Thursday, May 2, 2019

Review: 'Neck or Nothing' at The Pleasance, 1st May 2019

Reviewed by David James
Rating: 3 Stars

Who would have thought a play about an eccentric inventor constructing a bear-proof suit would be so depressing? Fledgling Theatre's Neck or Nothing (co-written and directed by Christopher Neels and Callum Cameron) is loosely based on the life of Canadian inventor Troy Hurtubise, most famous for his appearance in Peter Lynch's 1996 documentary Project Grizzly. That film followed Hurtubise as he constructed his "Ursus Mark VI", an impregnable suit of armour that would allow him to research wild bears up close without them being able to harm him.

Neck or Nothing transplants this story to England, where Hurtubise analogue Jens (James Murfitt) lives in a village with his wife Martha (Katy Daghorn) and brother Frank (David North). Martha and Frank believe in Jens' talent and support his inventing, sure that one day all his tinkering will pay off. The play commences with the family finances becoming strained, with Frank informing Jens that if he's going to make it big now is the time.

And so, with a declaration that he works best under pressure, Jens launches into a project to make an invulnerable bear-proof suit of armour. Sure, it's pointed out that there are no wild bears in England, but who can really say for sure? Meanwhile, he continues to bleed money, with the pressure beginning to stack up on his wife and brother.

It's a curious tale of ambition, talent and delusion - a man obsessed with a task that everyone around him can see is completely pointless. But who wants to be the person to step on someone's dreams?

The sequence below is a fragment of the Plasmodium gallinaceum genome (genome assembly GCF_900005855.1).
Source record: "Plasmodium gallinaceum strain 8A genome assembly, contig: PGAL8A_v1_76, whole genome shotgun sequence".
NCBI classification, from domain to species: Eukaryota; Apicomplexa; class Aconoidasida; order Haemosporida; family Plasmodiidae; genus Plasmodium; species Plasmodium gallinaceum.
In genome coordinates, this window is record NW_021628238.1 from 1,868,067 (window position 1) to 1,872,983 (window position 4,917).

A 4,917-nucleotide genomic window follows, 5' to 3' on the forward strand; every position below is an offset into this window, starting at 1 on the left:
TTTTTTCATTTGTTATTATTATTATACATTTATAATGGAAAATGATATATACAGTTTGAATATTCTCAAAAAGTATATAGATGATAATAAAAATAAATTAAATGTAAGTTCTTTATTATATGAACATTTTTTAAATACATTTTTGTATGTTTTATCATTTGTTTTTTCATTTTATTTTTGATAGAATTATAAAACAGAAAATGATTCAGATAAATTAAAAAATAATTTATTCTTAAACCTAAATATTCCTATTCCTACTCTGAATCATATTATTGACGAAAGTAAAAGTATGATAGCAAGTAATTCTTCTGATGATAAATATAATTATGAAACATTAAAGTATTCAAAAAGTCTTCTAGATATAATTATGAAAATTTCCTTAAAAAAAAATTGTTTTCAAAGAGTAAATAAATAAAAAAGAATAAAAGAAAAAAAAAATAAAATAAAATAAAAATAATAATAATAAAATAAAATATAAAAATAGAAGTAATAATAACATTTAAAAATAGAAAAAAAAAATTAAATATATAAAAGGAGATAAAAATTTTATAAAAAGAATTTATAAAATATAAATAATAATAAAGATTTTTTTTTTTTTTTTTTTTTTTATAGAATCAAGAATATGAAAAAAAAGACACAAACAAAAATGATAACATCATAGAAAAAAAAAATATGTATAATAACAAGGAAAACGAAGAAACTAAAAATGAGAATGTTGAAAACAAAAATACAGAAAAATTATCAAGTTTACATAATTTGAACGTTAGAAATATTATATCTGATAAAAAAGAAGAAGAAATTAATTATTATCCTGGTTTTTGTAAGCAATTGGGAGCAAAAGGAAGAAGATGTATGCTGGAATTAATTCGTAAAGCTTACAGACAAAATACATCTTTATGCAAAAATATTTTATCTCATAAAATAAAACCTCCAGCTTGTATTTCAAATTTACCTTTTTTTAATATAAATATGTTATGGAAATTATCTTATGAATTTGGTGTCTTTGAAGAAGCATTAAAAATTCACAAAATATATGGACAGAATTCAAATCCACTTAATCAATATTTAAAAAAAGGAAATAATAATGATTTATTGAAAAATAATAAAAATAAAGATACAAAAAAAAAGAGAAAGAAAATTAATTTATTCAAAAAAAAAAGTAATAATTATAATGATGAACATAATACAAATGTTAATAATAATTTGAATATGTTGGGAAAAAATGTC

Neck or Nothing quickly defies expectations that it's going to be a screwball tale about a mad inventor. Instead, we get a fairly complex take on modern masculinity. Throughout the play there's an impressive digital video display by Rachel Sampley that edits together footage from 80s action films, with clips from RoboCop and The Terminator mirroring Jens' desire to become an invincible metal man. We also repeatedly see footage from Rocky from the iconic training sequence of his run through Philadelphia, which demonstrates how Jens wants to be thought of by his small community.

Bubbling underneath all this is that growing realisation that something very bad happened to Jens as a child. He claims to have been menaced by a bear in the woods as a child, but as there are no bears in the UK it seems depressingly logical that something extremely traumatising happened to him at a young age that he cannot process. As the play points out: you can build a suit that renders you impervious to physical harm, but there's no armour that stops existential dread getting in.

Jens' (and by extension Troy Hurtubise's) story makes for an interesting lens to view masculinity through: men who believe they can engineer their way out of their psychological problems rather than confront them. It's notable that the play is supporting men's mental health charity CALMzone, which if nothing else it demonstrates their sincerity. 

But the core story of Jens trying and failing to work through his trauma is so effective that when the focus shifts to the other characters the play suffers. Katy Daghorn is very good as Martha, showing off her talents in an excellent job interview scene that nicely summarises that sinking feeling when you realise you've set your expectations too high. But as good as this scene is, it and her story don't add a huge amount to the play. Cutting a scene as well written performed as the job interview would be a tough call, but the play suffers when the subject of the scene isn't Jens and his invention.

Similarly, there are moments where the comedy and sincerity don't gel together as well as they should. I've got no problem with a bit of tonal whiplash, but occasionally thoughtful moments are punctured by a joke that doesn't quite land (and vice versa).

But Neck or Nothing is a nicely turned out and engaging show. Special credit must go to Sophia Pardon's bear-proof suit of armour, which has a wonderful silhouette and a neat Blue-Peterish design aesthetic. Perhaps it could stand to be trimmed down to a neat festival-pleasing hour rather than the 85-90 minutes it currently runs at, but what's here is good stuff.

Neck or Nothing is at The Pleasance until 4th May. Tickets here.

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